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5 May 2015 | This 'n' that

Runar Schildt

Runar Schildt

It’s a period that seems sometimes to have disappeared from view – Helsinki in the final years of Russian rule – but Runar Schildt’s short story brings it vividly to life. The characters – Sahlberg the baker and his mortal enemy, Johansson from the customs service; the restaurant-owner Durdin and Elsa, daughter of a commissionaire at the Senate, around whom the story revolves – spend a lazy but sexually charged summer Sunday in their villas just outside Helsinki, their hidden emotions all too familiar to those of a later age…

As the story’s translator, the formidably erudite George C. Schoolfield, remarks in his introduction, Runar Schildt (1888-1925) has often been hailed as a Finland-Swedish classic. There’s a quality of aesthetic decadence in his work that makes him very much a product of his time. There’s nothing, in Raketen, with its solid, belle epoque atmosphere, to foreshadow the change that was so soon to engulf Finland, with the granting of independence in 1917 and the bitter civil war that followed. Schildt was in Helsinki during the months when it was ruled by the Red side in the civil war; afterwards, he served as a clerk in the terrible detention camp for Red prisoners of war on Suomenlinna island. It was a new world, in which all the old certainties were questioned. Timid, conservative and something of a dandy (his friend Hans Ruin said he always looked as if he had stepped out of a bandbox), Schildt may well have felt out of tune with the times. By 1920 he had ceased to write the prose at which he excelled, and had turned to drama, with which he had much less success.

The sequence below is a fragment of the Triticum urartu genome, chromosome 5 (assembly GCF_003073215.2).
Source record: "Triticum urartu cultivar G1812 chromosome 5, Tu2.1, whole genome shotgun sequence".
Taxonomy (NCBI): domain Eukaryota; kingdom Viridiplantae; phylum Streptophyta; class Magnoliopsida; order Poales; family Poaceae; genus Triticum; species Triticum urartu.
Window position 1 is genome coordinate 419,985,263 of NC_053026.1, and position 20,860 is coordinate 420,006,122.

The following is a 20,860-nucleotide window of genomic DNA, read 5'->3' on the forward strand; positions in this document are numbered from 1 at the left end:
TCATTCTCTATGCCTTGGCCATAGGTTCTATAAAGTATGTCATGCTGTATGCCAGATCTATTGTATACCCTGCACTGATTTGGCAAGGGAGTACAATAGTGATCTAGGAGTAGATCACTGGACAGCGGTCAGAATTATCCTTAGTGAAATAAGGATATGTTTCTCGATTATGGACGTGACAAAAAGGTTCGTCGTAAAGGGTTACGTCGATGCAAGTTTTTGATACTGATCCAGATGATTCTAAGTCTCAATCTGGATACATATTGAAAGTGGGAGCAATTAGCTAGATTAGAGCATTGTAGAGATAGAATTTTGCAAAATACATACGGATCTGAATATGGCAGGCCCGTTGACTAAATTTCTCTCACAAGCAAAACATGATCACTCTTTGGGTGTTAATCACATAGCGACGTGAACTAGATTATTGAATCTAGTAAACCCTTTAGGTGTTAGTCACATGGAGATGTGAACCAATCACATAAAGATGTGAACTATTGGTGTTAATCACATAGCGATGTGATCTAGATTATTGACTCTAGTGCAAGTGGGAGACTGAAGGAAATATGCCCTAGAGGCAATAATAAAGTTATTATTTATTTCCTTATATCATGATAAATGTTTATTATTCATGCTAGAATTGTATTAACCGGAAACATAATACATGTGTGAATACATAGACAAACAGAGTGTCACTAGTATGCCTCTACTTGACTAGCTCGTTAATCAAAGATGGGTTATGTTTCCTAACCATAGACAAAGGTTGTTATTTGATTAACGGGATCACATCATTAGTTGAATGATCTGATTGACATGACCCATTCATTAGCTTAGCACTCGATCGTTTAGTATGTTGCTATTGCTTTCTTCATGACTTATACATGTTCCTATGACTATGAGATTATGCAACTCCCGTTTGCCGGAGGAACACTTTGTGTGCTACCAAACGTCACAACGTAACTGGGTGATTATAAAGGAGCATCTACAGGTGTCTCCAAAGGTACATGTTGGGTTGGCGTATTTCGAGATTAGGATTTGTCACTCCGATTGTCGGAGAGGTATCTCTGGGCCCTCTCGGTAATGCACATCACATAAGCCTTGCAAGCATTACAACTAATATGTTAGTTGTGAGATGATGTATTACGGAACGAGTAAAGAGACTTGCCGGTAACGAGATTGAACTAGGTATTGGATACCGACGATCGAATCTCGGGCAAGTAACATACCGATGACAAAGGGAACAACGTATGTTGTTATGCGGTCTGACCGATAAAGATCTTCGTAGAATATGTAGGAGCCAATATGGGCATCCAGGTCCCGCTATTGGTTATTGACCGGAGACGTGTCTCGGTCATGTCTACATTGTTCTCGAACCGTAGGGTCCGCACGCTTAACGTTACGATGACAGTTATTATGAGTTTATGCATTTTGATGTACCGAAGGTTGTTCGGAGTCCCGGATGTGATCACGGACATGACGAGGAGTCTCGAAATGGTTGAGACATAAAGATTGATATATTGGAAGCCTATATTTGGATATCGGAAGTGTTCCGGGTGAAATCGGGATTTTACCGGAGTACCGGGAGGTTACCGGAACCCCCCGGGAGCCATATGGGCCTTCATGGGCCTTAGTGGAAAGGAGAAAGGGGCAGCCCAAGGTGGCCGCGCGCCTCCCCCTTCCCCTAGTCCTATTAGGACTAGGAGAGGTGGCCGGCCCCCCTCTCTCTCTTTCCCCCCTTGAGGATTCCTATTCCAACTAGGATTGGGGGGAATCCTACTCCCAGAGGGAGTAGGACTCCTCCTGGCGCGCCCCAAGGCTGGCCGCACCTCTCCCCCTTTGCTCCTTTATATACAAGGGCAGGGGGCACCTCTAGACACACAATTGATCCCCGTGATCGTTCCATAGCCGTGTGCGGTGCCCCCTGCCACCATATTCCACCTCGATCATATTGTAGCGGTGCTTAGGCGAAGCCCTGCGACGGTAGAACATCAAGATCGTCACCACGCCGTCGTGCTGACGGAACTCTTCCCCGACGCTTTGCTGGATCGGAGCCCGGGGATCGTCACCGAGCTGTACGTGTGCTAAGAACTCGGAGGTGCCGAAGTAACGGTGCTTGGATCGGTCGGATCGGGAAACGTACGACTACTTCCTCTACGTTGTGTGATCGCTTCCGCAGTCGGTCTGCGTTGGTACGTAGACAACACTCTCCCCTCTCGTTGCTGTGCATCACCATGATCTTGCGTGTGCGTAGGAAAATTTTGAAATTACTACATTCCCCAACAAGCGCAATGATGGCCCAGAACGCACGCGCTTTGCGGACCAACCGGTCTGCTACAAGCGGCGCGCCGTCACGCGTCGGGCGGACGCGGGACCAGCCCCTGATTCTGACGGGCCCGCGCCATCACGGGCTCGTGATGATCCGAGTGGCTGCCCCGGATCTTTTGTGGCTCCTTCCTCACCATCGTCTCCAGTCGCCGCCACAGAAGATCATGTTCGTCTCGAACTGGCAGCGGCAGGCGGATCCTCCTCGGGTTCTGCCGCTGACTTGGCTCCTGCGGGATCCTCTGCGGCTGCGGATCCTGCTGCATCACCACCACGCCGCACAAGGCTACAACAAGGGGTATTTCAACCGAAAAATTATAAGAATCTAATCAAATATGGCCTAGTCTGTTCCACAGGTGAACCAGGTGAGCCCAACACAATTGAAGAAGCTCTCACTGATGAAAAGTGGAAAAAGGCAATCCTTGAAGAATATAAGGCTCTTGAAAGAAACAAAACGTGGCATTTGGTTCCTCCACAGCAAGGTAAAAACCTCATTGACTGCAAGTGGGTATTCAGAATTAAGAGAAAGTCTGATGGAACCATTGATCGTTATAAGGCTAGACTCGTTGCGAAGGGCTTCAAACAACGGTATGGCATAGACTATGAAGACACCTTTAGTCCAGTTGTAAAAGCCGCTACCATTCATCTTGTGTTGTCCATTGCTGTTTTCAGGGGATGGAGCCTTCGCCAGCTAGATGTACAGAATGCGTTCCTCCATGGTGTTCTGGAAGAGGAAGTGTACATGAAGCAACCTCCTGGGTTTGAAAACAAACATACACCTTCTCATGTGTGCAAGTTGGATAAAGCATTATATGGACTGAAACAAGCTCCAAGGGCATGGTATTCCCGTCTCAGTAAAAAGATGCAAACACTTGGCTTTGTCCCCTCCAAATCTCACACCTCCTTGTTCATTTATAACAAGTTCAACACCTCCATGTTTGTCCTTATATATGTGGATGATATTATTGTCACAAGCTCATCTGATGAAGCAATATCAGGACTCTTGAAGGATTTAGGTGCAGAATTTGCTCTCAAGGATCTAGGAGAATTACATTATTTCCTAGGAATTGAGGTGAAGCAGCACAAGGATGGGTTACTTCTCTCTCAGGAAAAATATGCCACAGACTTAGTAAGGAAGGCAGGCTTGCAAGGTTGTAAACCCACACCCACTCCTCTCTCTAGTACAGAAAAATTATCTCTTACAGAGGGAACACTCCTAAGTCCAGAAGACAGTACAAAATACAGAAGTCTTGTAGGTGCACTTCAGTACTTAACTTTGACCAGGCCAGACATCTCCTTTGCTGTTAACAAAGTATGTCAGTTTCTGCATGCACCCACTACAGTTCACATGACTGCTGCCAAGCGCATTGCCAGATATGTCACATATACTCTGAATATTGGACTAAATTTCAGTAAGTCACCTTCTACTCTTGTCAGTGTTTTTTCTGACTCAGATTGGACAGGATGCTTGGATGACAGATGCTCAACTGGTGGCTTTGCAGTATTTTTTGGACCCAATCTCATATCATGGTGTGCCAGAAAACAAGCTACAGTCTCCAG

Schildt shot himself, in 1925, in the courtyard of the old university clinic in Helsinki. He was not yet 40.

Read the short story

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